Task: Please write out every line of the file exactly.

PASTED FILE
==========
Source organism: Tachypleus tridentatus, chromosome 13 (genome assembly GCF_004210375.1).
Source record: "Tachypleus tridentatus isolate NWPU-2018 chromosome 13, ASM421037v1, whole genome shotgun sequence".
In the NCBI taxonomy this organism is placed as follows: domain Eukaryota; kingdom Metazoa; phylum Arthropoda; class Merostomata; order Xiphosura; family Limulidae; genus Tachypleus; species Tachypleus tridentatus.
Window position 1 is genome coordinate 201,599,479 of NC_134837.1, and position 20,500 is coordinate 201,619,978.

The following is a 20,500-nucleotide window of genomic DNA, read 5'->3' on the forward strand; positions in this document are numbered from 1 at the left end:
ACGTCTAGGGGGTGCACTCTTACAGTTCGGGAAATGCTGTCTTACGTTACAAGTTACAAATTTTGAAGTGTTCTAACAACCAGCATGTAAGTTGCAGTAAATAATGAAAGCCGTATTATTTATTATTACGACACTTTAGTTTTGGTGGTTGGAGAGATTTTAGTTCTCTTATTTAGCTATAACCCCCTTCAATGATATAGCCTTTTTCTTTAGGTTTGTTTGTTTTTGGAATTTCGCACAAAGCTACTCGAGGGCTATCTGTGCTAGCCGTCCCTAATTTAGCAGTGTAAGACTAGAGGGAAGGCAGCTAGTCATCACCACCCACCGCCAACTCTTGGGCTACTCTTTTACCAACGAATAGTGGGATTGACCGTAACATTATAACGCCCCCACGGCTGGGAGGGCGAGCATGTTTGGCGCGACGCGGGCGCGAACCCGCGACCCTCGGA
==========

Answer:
Source organism: Tachypleus tridentatus, chromosome 13 (genome assembly GCF_004210375.1).
Source record: "Tachypleus tridentatus isolate NWPU-2018 chromosome 13, ASM421037v1, whole genome shotgun sequence".
In the NCBI taxonomy this organism is placed as follows: domain Eukaryota; kingdom Metazoa; phylum Arthropoda; class Merostomata; order Xiphosura; family Limulidae; genus Tachypleus; species Tachypleus tridentatus.
Window position 1 is genome coordinate 201,599,479 of NC_134837.1, and position 20,500 is coordinate 201,619,978.

The following is a 20,500-nucleotide window of genomic DNA, read 5'->3' on the forward strand; positions in this document are numbered from 1 at the left end:
ACGTCTAGGGGGTGCACTCTTACAGTTCGGGAAATGCTGTCTTACGTTACAAGTTACAAATTTTGAAGTGTTCTAACAACCAGCATGTAAGTTGCAGTAAATAATGAAAGCCGTATTATTTATTATTACGACACTTTAGTTTTGGTGGTTGGAGAGATTTTAGTTCTCTTATTTAGCTATAACCCCCTTCAATGATATAGCCTTTTTCTTTAGGTTTGTTTGTTTTTGGAATTTCGCACAAAGCTACTCGAGGGCTATCTGTGCTAGCCGTCCCTAATTTAGCAGTGTAAGACTAGAGGGAAGGCAGCTAGTCATCACCACCCACCGCCAACTCTTGGGCTACTCTTTTACCAACGAATAGTGGGATTGACCGTAACATTATAACGCCCCCACGGCTGGGAGGGCGAGCATGTTTGGCGCGACGCGGGCGCGAACCCGCGACCCTCGGA